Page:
That’s growing up as a Monster Kid in a nutshell, and that’s why The Monster Squad works: it feels exactly like the type of movie one of us would have made because it downright adores that culture and refuses to approach it from a cynical perspective. Nor does it pander: a lot of kids’ movies are base, obnoxious attempts to cater to the lowest common denominator, but The Monster Squad is strikingly authentic, perhaps due to its relative coarseness—these aren’t a bunch of recognizable Hollywood actors playing caricatures of kids but rather a relatively believable group behaving more or less like regular kids (compared to say, The Goonies, which has Feldog, Short Round, Samwise Gangee and company irritatingly squealing about in a very Amblin adventure). Black wasn’t really the Shane Black at this point, and he was restrained by a PG-13 rating, but you can faintly here him in the clever banter and the pulpy, wiseass tone (not to mention the brief buddy cop routine involving a couple of characters that would anticipate Lethal Weapon).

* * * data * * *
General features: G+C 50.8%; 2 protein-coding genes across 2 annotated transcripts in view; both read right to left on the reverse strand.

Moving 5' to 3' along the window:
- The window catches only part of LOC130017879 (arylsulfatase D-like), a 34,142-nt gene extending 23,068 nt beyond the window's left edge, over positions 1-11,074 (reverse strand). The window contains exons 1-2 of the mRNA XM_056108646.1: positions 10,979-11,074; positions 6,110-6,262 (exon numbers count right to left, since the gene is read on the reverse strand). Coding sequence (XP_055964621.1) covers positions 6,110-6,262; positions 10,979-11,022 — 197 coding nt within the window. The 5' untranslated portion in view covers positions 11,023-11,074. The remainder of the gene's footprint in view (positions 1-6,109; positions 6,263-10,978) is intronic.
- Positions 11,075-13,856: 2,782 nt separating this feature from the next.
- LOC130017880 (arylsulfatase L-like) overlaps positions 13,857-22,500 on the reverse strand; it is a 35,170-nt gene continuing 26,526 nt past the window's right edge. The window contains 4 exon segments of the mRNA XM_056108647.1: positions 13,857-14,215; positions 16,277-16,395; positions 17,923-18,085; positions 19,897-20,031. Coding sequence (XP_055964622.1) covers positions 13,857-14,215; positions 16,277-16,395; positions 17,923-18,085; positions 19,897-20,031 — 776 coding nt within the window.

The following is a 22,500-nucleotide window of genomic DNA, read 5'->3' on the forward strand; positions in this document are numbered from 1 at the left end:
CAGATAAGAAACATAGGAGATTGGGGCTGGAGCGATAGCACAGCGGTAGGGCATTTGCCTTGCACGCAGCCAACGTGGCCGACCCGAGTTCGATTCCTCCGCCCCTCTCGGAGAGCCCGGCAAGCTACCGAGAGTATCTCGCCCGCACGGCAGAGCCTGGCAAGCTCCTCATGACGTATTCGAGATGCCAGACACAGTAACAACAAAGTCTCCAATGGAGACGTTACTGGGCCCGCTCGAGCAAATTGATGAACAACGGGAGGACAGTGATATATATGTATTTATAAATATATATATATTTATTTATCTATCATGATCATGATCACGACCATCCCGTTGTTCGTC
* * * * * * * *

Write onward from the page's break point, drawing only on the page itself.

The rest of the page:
Unlike a lot of movies that don’t hold up when you’re an adult (and The Monster Squad has on the two occasions I’ve revisited it), this one does because it doesn’t just “make you feel like a kid” (a phrase that’s often repeated for nostalgia-porn films that mostly just act as lobotomies)—it reminds you why it ruled to be a kid: the camaraderie, the danger, the excitement, the insular nature of retreating into your own world and the thrill of having it validated. Monsters are at their most potent when you’re younger because they still hold an allure despite their horrific nature. Some kids grow up watching this stuff between their fingers and peeking from under their bed sheets, but The Monster Squad is for those kids who would totally go out there and beat the shit out of Dracula and his minions.